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It’s been more than three years since transgender youth Deoni Jones was stabbed to death on February 2, 2012.
On Friday morning, a mental observation hearing in D.C. Superior Court determined that Gary Niles Montgomery, who faces a charge of first-degree murder, is competent to stand trial for his actions on the night in question. Whether that finding will actually lead to a conviction remains less clear.
Lawyers for Montgomery have previously contested three separate findings — in March 2012, April 2013 and February 2014 — that Montgomery understands the charges against him and would be able to mount a credible defense. They’ve called into question the nature and validity of prior mental health screenings by staff at St. Elizabeth’s Hospital in Southeast Washington, where most criminal defendants whose mental capacity is called into question are housed, monitored and given psychiatric treatment in lieu of being held inside the D.C. Jail. Montgomery has been housed at the hospital since January 2013. In December, Montgomery’s legal team indicated they would be pursuing a defense that he was “not guilty by reason of insanity (NGRI),” meaning he would not stand trial but would be permanently sentenced to St. Elizabeth’s for ongoing psychiatric care.
Only once — in December 2013 — was Montgomery ever declared incompetent to stand trial. Every other time he has been found competent, and — despite being prescribed psychiatric medication — according to a 2013 report from mental health professionals at St. Elizabeth’s, “demonstrated an adequate factual and rational understanding of the proceedings against him, and has exhibited a sufficient present ability to assist his attorney in crafting a defense with a reasonable degree of rational understanding.” In fact, the report’s authors were even more explicit, stating that Montgomery demonstrated an ability to modify his legal strategy and plea options when faced with hypothetical scenarios that might arise during a trial.
Following the finding of competency, Superior Court Judge Robert E. Morin scheduled a status hearing and mental observation hearing for April 7, at which point the defense will announced whether they intend to contest the findings of competency and whether they will continue to pursue an NGRI defense. In the meantime, Montgomery will continue to be housed at St. Elizabeth’s and be monitored by staff. Morin had previously ordered both Montgomery’s legal team and the U.S. Attorney’s Office of the District of Columbia to agree to and draft, jointly, a proposed order directing and spelling out the specific requirements of the competency examination to which Montgomery was to submit during this last round of evaluations.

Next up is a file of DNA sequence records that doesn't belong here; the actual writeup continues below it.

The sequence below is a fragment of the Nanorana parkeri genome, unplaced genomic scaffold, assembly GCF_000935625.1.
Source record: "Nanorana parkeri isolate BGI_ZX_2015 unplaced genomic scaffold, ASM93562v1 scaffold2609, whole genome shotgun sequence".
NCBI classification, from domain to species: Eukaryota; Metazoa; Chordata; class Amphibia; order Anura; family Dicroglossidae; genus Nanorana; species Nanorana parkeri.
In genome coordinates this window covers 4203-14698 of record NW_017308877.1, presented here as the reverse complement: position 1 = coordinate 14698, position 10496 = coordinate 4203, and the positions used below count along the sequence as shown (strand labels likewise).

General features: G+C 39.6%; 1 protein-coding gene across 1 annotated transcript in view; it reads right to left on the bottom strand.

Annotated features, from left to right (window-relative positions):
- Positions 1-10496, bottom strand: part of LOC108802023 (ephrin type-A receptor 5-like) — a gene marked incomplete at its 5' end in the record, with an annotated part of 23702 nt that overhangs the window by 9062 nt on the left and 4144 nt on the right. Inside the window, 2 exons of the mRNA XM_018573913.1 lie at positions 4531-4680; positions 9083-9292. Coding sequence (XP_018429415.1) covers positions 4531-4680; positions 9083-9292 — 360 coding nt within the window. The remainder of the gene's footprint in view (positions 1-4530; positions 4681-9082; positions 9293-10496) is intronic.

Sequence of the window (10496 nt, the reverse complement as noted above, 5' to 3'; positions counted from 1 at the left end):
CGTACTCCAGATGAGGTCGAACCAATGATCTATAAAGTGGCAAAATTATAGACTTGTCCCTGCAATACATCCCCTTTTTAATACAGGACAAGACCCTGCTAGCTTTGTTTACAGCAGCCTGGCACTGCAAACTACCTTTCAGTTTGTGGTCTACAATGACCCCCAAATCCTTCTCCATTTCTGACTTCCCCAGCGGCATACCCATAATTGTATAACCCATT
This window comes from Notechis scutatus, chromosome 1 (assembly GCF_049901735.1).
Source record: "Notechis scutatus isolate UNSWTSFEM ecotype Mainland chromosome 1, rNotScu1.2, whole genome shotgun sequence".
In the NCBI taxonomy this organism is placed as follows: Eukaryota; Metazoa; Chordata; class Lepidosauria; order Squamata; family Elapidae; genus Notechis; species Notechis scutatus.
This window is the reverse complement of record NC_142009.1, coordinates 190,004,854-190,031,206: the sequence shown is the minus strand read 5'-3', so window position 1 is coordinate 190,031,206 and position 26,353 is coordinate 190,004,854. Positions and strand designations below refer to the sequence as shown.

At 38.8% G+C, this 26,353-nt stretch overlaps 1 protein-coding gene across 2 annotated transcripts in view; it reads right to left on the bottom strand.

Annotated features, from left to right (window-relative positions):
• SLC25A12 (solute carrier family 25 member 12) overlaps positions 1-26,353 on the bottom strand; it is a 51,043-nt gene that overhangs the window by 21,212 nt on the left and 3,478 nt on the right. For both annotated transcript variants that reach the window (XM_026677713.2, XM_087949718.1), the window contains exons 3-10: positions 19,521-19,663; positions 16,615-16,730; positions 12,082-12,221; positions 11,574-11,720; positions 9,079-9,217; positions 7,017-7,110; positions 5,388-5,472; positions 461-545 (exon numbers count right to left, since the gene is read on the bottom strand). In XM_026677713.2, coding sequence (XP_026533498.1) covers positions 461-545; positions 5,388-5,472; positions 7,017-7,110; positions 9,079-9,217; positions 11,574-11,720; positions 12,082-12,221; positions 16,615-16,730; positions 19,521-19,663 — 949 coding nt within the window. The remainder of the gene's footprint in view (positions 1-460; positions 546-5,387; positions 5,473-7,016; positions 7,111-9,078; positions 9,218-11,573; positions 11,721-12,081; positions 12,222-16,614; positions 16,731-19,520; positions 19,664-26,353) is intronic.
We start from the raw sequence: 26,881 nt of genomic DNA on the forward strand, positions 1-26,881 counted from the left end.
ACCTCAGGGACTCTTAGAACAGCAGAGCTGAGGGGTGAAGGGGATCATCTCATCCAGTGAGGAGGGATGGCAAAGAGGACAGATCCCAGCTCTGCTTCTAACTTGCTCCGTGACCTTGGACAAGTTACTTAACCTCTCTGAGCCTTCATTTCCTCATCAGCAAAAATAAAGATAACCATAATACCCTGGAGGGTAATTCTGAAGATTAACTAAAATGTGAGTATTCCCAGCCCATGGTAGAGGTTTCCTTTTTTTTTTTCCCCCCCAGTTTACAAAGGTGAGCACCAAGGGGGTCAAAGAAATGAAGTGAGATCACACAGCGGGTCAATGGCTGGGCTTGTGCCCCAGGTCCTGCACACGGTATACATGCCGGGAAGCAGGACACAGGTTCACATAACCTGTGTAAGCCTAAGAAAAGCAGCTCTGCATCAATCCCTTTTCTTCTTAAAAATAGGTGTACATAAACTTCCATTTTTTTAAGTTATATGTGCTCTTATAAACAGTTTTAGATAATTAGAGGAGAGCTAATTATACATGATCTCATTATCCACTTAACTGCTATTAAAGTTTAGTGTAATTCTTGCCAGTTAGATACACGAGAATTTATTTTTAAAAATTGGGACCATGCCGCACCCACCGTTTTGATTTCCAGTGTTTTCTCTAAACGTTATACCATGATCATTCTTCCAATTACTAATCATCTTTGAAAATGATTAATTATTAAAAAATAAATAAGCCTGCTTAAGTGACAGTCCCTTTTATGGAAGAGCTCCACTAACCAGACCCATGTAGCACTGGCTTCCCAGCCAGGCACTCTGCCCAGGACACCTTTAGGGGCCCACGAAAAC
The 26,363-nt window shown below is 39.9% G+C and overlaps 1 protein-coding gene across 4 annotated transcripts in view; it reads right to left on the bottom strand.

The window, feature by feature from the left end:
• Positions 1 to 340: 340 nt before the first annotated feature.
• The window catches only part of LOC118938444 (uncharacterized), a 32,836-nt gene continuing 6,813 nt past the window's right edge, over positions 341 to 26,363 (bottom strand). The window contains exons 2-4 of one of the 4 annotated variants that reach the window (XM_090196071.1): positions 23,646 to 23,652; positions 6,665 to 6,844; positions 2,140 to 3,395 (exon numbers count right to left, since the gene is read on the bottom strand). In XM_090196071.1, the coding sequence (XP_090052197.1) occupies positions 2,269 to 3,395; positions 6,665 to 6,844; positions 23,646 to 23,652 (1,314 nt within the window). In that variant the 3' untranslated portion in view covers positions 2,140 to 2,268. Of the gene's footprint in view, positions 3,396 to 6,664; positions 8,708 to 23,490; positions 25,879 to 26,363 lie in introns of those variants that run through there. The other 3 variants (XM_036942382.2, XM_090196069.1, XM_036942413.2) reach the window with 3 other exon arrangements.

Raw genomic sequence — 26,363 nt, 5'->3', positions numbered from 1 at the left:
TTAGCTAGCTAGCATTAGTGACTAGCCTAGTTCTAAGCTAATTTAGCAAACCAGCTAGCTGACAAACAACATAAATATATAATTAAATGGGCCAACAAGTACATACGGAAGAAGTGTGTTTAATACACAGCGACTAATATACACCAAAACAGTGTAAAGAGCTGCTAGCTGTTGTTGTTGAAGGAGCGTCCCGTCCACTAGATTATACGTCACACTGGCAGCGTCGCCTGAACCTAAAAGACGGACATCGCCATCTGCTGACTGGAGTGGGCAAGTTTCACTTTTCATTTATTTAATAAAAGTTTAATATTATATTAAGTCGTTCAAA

The delay in the case has rankled close friends and family members of Jones, most notably her parents, Judean Jones and Alvin Bethea, who have complained to the Office of Ronald Machen, the outgoing U.S. Attorney for the District of Columbia, about what they see as a lack of urgency on the part of several assistant U.S. attorneys in pursuing a conviction or other speedy resolution to their daughter’s murder.
The anti-hate crimes group Gays and Lesbians Opposing Violence (GLOV) issued its own statement in response to Friday’s development.
“The family of Deoni Jones and the LGBT community has had to wait three long years to see justice,” Paul Tupper, chair of GLOV, said in a statement. “Hopefully today’s development gets us closer to that day.”
Jones was stabbed on Feb. 2, 2012 while standing at the bus stop at the corner of East Capitol Street and Sycamore Road NE. According to charging documents in the case, witnesses who saw the attack on Jones told police they saw a man matching Montgomery’s description strike Jones in the head, causing her to fall to the ground. Upon closer observation, the witnesses realized Jones had been stabbed and called over a Metro Transit Police Department officer, who wired for D.C. Fire and Emergency Medical Services. Paramedics rushed Jones to Prince George’s County Hospital Center in Cheverly, Md., where she died of her injuries in the early morning hours of Feb. 3.
Editor’s Note: This post was updated to include a statement from Gays and Lesbians Opposing Violence.
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